Olympic and Paralympic Legacy


Mandip Ajimal

"I was picked to be in the nurses’ routine which involved just freestyle dancing in a circle, even though I’m not much of a dancer. We were visited backstage by Stella McCartney who designed some of the costumes. The queen was on the big screen as we came in with our beds and the crowd applauding us was amazing. We’d all been allowed to keep our outfits as a ‘thank you’ and were treated like celebrities by everyone we passed when we left the stadium, people cheering us, asking for our autographs or photos taken with us. When I finally made my way home on the tube, as I rose from my seat to get off, everyone in the carriage applauded me. I was so touched and proud that they’d appreciated all of the hard work we put into the show!” 


Olu Sonuga

"I was born in Forest Gate so was very proud to be involved in both games. I performed in the opening and closing ceremonies of the Paralympics, and was a games maker (volunteer) at the Olympics, where I was assigned to my first choice, the Australian team. It was lovely to welcome the athletes into the village and then doing the admin to make sure that their accommodation, travel arrangements and diaries, for example, went smoothly. It was a wonderful experience. I met Sir Stephen Hawking, but my highlight was get to hold the gold, silver and bronze medals"


Stephen Irvine

"Being in the opening ceremony was an amazing, once in a life time experience that 10 years later hasn’t been topped. I was part of the working men and women section that saw the green idyllic scenery change into industrial Britain scene. We spent weeks rehearsing, but nothing could compare to the actual night itself. It was electric and scary knowing that thousands of people in the stadium were watching and billions around the world too, hearing the roar of the crowd as the Olympic rings went up and started to sparkle and we were underneath them feeling the heat. I think the Olympics were the best thing to happen in Newham and the regeneration of the area is truly remarkable. I now live in what was the athletes’ village and the community that has grown here is fantastic I wouldn’t want to live anywhere else in London."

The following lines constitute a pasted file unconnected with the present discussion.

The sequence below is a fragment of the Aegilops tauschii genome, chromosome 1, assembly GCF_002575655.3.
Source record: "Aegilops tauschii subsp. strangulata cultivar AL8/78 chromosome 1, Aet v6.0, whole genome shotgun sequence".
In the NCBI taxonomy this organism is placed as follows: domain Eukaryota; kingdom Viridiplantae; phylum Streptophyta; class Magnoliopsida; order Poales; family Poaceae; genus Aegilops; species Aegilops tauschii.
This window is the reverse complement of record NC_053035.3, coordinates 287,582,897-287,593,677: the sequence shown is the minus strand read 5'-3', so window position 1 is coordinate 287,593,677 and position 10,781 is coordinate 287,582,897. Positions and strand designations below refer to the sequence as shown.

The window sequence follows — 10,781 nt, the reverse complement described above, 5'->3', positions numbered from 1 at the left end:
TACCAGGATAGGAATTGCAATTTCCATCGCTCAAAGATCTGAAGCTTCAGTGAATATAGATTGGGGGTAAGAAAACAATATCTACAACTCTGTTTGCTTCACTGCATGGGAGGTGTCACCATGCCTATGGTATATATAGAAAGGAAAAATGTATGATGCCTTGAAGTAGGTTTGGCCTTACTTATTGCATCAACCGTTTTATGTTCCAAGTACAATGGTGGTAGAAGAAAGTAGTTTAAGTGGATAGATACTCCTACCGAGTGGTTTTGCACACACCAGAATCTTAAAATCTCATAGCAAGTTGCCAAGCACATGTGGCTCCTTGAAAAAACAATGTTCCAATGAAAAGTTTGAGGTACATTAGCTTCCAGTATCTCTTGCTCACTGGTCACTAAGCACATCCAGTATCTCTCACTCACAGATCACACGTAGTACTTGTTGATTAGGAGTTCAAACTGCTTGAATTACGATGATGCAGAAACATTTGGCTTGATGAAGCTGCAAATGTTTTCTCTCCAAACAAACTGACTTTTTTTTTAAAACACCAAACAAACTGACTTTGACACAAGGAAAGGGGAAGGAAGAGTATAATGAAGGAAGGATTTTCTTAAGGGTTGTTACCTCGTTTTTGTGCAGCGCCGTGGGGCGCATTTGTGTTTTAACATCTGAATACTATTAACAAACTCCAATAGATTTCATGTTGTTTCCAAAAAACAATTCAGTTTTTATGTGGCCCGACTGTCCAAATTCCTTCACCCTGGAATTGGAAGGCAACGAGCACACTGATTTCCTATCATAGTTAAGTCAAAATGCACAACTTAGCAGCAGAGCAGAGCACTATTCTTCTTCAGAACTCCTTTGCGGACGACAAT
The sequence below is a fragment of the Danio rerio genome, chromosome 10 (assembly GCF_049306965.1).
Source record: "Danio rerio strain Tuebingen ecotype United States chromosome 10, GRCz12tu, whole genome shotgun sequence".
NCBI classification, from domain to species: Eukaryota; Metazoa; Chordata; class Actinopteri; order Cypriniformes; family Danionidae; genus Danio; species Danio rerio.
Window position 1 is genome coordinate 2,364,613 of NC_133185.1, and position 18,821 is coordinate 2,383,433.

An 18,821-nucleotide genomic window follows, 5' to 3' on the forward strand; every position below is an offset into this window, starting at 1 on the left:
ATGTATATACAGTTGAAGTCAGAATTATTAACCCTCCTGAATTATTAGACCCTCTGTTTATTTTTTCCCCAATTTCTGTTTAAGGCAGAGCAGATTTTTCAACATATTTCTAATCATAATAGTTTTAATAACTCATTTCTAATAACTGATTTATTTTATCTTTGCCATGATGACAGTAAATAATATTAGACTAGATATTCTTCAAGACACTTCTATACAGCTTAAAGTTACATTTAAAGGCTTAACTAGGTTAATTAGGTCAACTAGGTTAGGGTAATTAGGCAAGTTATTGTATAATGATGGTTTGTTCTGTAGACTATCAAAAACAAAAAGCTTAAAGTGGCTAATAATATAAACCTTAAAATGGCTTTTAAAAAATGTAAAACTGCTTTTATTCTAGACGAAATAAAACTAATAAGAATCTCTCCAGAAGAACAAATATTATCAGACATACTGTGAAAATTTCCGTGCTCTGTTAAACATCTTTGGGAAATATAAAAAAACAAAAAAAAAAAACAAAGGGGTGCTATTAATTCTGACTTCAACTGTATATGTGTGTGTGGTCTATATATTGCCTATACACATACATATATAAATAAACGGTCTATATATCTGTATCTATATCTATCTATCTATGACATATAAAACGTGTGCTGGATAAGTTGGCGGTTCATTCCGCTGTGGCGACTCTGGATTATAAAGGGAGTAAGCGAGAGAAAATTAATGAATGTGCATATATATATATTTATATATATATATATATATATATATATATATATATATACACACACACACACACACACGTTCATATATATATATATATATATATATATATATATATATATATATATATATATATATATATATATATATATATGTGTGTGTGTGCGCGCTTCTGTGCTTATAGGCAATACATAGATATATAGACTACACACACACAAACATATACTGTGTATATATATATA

Richard Saunders

"I was, and still am, teaching at Carpenters School, which is the closest school to the Olympic site. Here we were, this humble primary school, thrown into the world spotlight next to the greatest show on earth. We celebrated when London was awarded the Games and the children got more and more excited as they watched unused land turn into the venue. The children were treated to tickets to the Paralympics and my own highlight was introducing my hero, Sir Sebastian Coe, at a school assembly. It was a fantastic learning experience for the children, as it gave us the chance to include the Olympics in our history and geography lessons. They could relate to bringing people from all over the world together, as we have a diverse cultural mix here. We even designed a still thriving Olympic garden in the school."